We encourage you to save this link and check it early in the week. Action opportunities will be posted on the website each Monday.
In these especially challenging times it can be overwhelming to decide how to make a difference. The Racial Justice Action Committee wants to help FPB members increase our collective impact in the critical work of racial and immigration justice and, at the same time, build supportive community.
1. Jericho Walk at Burlington ICE Office
When: Tuesday, February 19, 1-2 pm
Where: 1000 District Avenue, Burlington
Organized by BAC4J (Burlington Area Clergy 4 Justice)
Please join us to walk, sing, pray, and be a witness against the policies of this administration. We will walk, rain, snow, or shine!
2. Poetry Book Release by Morgan Parker
When: Monday, February 11, 7 pm
Where: First Church UU in Jamaica Plain, 6 Eliot Street
In collaboration with Papercuts, we bring to Jamaica Plain award-winning poet Morgan Parker, to celebrate the release of her forthcoming book, Magical Negro (2/5/19, Tin House).
A Most Anticipated Book of 2019 at Vogue, O: the Oprah Magazine, NYLON, BuzzFeed, Publishers Weekly and Papercuts! Parker is the author of “There are More Beautiful Things Than Beyonce” and more. Her work has been published in numerous publications including The Paris Review, The BreakBeat Poets: New American Poetry in the Age of Hip-Hop, Best American Poetry 2016, The New York Times and The Nation.
3. Immigrants' Day at the State House
When: Monday, March 4, 10 am - 2 pm
Where: Massachusetts State House, 24 Beacon Street, Boston
Lead Organization: MIRA
For the 23rd year in a row, we’re making our voices heard at the State House! Join us for Immigrants’ Day, the biggest lobbying day of the year for immigrants, refugees, and allies. Let’s fill those halls with new Americans and allies ready to share our stories and tell legislators why 2019-2020 is such a crucial session!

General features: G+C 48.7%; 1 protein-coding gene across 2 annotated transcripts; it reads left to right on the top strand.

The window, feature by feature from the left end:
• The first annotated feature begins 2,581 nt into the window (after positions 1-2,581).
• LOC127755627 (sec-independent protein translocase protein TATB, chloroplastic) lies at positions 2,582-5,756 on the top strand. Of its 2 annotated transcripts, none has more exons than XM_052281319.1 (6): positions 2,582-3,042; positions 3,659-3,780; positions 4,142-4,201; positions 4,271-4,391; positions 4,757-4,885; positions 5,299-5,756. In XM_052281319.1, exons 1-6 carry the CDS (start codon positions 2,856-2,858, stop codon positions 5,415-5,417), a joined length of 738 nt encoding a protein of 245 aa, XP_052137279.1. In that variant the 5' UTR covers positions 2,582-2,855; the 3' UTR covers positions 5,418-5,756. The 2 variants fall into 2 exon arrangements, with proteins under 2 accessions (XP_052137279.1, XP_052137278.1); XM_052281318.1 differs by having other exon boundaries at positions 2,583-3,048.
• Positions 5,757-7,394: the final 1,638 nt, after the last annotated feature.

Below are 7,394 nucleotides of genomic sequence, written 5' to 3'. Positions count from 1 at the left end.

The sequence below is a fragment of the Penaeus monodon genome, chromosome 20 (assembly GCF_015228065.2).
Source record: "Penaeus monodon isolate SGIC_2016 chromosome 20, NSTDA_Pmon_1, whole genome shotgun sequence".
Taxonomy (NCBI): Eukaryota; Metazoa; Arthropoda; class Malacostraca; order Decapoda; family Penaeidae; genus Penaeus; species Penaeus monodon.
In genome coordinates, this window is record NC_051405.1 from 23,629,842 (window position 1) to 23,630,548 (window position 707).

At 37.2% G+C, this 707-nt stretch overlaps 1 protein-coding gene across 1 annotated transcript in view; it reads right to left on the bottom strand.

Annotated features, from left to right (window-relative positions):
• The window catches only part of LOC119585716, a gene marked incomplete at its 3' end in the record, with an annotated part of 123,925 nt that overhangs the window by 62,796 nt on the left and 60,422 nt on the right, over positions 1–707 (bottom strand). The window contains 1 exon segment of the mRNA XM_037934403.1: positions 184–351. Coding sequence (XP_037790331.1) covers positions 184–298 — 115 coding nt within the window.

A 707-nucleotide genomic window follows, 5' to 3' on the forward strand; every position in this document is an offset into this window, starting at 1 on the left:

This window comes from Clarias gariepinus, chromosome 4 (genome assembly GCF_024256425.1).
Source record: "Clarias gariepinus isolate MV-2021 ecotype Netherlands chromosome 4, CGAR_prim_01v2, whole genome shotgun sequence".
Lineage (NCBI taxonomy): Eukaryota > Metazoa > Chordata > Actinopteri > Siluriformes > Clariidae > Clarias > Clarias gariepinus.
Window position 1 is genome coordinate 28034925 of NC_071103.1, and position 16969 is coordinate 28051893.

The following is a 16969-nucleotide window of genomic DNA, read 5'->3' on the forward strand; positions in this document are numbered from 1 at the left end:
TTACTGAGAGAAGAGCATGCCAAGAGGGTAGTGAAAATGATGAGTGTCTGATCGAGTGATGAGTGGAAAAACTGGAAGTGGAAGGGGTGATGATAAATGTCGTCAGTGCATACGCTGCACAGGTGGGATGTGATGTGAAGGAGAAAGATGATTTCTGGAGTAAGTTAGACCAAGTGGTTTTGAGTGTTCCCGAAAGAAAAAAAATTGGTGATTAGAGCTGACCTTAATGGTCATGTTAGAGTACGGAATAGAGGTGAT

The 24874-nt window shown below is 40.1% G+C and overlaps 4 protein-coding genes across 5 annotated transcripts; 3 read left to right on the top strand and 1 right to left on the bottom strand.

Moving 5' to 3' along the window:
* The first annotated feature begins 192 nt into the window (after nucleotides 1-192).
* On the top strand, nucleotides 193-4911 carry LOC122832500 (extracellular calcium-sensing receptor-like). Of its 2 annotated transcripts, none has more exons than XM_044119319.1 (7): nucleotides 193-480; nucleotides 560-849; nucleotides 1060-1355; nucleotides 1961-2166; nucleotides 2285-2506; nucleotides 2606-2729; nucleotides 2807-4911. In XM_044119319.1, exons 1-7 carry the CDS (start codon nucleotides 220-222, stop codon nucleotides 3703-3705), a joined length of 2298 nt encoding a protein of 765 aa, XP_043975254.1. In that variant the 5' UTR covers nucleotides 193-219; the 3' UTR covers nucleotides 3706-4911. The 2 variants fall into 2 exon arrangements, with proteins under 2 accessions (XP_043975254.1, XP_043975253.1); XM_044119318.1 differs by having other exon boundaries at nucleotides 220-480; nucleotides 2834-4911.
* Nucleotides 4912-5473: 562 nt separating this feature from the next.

4. U.S. Slavery in a Global Context, From the Bible to Today
When: Monday, March 4, 7-9 pm
Where: First Parish UU of Arlington, 630 Massachusetts Avenue, Arlington
Slavery is a continuing wound in the soul of our country. We were not alone. Before 1800, most societies included slaves. And only about 1 in 50 captured Africans ended up in the U.S. What was distinctive about slavery in the United States? How does slavery relate to global patterns of forced labor, race/ethnic/color prejudices, and gender inequality? Did slavery wound other countries differently?
Our speaker, Lori Kenschaft, has a Ph.D. in American Studies and is the author of Lydia Maria Child: The Quest for Racial Justice and co-author of Gender Inequality in Our Changing World.
This program is in recognition of the 400th anniversary of the first arrival of Africans in Virginia. It is co-sponsored by First Parish Arlington’s Racial Justice Coordinating Committee and STAR adult religious education program.
Questions? Email .
5. Immigrant Justice Accompaniment Training
When: Saturday, March 9, 10 am - 3 pm
Where: First Parish in Waltham, 50 Church Street, Waltham
Presenter: Laura Wagner, Executive Director UU Mass Action
Accompaniment networks support our immigrant neighbors who face overwhelming stress and the threat of family separation each day. For the past two years, faith communities, community-based groups and other organizations have organized networks of volunteers who provide accompaniment to their immigrant neighbors. Accompaniment network organizing is grounded in the idea of “Creating Sanctuary Everywhere.” Moving towards this goal requires being in relationship with those who are most directly impacted.
This workshop will also provide an opportunity to learn more about developing the capacity to meet the needs that exist in our community
6. Exploring Roxbury's History: See Roxbury with Fresh Eyes
When: Saturday, March 2, 10:30 am-12:30 pm
Where: Museum of African American History, 46 Joy Street, Boston
Discover the history of the black community on Beacon Hill with a visit to the African Meeting House (the oldest extant black church in the US) and the Smith School. Many active abolitionists lived here in the early 19th century. Later the community moved from Beacon Hill to the South End to Roxbury.
Roxbury historian Rep. Byron Rushing will join us to talk about the movement of the black community from Beacon Hill to Roxbury. Don’t miss his engaged style and penetrating knowledge. From 1972 to 1985, he was President of the Museum of African American History and under his direction, the museum purchased and began the restoration of the African Meeting House.
Meet at the Museum at 46 Joy Street. Cost is $3.50 if we get a group of 20, otherwise $10. Lunch catered by Haley House will be available after the visit at 12:30pm for $12. Pre registration required to . In the registration, please state whether you want to stay for lunch.